Developing Characters in One-Shot Games, Part 2: Density and Details
by Heather Logas
So we know what sort of game we are running, the genre, how many characters, and the over-arching storyline. Now its time to get to the nitty gritty details: the characters themselves.
How long should the character background be? How much information is necessary? What is the anatomy of a character background? I have played in many, many one-shots, and have seen many, many pre-made characters drawn up in many, many different ways. ďMyĒ way is not necessarily the ďrightĒ way, but it is definitely what seems to work best for me as both a player and ST.
I have twice been in a LARP where the STs handed out booklets for each character. Several pages worth of reading material. We have about a half hour before the game started, and I did what all the other players did: scanned the book for the juicy parts, then put it somewhere where I forgot about it for the rest of the night.
You donít want to overwhelm the players with too much information. The goal to making characters is to write just enough that the player can take the information you have given them and run with it. They should have hooks into the story and connections with other characters to get them involved in the game, but they can flesh out other details of the character themselves. At a convention one-shot, players donít want to sit down and read a book. They want a snap-shot of their character so they know what they are doing, and then they want to jump into the game. A stage game may be able to get away with providing a bit more background, because players get to read their character information well in advance of the actual game. Even so, a player is not going to want to feel burdened with the responsibility of remembering a bunch of details during the game. Trying to keep all that stuff in oneís head is just distracting from the flow of the role-playing itself.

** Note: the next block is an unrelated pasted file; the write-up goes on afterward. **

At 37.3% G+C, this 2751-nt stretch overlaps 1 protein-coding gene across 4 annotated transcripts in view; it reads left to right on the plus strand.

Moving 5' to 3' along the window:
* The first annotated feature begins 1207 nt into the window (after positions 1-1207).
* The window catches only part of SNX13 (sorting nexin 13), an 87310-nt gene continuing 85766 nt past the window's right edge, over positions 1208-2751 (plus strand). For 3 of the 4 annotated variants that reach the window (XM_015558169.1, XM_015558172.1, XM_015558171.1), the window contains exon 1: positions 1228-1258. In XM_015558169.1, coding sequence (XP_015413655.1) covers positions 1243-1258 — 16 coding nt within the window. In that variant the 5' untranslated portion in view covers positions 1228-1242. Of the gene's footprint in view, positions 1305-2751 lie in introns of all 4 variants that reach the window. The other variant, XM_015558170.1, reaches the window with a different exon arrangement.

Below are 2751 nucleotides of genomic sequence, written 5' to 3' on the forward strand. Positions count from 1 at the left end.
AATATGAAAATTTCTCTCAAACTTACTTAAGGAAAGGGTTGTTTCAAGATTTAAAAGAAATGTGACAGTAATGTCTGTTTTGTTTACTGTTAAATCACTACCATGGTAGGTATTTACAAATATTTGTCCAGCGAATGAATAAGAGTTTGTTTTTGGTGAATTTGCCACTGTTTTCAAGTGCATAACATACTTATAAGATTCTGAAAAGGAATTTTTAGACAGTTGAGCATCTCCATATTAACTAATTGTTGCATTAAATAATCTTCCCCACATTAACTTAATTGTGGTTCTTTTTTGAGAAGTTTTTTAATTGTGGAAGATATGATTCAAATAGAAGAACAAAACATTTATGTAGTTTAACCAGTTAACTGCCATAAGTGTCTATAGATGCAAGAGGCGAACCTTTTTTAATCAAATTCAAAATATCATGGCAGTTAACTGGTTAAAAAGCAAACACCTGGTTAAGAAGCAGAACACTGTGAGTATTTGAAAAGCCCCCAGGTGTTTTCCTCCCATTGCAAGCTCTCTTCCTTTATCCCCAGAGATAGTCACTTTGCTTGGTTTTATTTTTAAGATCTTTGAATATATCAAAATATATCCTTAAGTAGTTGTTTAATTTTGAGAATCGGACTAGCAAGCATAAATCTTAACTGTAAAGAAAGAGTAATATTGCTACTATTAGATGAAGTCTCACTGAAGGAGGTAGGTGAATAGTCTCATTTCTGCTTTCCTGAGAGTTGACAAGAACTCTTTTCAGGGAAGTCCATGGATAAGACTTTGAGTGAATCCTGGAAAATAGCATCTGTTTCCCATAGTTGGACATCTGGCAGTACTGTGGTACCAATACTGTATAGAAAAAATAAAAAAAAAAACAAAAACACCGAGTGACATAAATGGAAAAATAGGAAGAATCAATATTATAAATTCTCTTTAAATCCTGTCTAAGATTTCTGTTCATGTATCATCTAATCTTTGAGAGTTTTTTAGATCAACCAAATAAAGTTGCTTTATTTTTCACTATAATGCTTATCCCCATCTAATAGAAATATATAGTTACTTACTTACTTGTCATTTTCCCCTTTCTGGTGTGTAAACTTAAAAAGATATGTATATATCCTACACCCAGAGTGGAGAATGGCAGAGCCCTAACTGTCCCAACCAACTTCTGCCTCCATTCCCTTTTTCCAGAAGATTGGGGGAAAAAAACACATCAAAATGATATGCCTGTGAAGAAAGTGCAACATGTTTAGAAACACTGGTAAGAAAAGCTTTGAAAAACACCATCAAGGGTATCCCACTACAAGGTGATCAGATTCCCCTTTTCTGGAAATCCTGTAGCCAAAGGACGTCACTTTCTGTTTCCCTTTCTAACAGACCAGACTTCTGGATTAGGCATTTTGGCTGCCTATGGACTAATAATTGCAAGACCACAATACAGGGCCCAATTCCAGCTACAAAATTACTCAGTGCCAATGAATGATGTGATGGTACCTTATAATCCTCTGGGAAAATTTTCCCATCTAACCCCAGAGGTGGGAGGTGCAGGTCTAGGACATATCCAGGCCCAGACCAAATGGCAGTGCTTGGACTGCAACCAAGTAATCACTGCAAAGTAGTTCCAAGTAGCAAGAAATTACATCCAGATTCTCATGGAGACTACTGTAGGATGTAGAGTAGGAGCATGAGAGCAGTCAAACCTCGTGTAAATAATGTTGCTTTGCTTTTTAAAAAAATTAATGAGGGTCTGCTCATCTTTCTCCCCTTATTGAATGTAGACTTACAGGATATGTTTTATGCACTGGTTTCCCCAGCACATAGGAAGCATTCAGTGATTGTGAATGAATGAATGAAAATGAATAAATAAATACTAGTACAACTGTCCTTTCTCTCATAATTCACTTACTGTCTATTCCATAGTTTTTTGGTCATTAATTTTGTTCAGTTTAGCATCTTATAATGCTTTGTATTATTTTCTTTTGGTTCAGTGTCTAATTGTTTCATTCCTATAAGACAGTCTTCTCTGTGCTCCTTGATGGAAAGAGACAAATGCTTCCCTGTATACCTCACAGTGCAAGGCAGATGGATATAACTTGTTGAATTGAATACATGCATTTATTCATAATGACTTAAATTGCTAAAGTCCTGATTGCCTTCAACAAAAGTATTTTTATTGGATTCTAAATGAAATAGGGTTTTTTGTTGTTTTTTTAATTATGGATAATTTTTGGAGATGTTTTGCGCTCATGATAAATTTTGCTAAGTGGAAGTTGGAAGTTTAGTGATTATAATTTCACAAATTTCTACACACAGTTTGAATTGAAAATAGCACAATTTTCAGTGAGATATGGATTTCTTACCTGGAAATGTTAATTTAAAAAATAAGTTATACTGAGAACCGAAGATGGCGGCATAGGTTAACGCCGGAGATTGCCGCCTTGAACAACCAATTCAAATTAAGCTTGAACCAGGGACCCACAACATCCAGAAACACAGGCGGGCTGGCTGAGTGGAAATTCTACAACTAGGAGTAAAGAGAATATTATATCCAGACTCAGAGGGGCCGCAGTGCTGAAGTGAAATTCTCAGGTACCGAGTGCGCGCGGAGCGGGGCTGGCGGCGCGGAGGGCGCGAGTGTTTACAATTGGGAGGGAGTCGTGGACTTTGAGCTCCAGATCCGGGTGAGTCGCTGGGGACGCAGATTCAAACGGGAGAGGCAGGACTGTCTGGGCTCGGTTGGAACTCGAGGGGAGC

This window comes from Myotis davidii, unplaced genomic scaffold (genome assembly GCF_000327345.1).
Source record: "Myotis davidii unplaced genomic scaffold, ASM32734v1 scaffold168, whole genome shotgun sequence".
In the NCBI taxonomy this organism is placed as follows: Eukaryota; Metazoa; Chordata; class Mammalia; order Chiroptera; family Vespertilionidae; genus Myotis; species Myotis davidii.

I am a big stickler for the character background to fit on a one sheet of paper. Better yet, about 2/3 of a sheet of paper. Providing flavor is good, it gets the player in the mood, but you still want to try to keep things fairly concise.
What I will include in a character background:
And thatís it.
The paragraph and list of characters give you a chance to project as much of the character as possible onto the player, while introducing possible sub-plots to the game. The player is going to play the character their way of course, but here you have a chance to give the player a clear idea of how you have in mind for the character to be played. Iíve found it really helpful to write the paragraph and character list from the characterís point of view, conveying a sense of the character through language. Hereís an example of a background paragraph: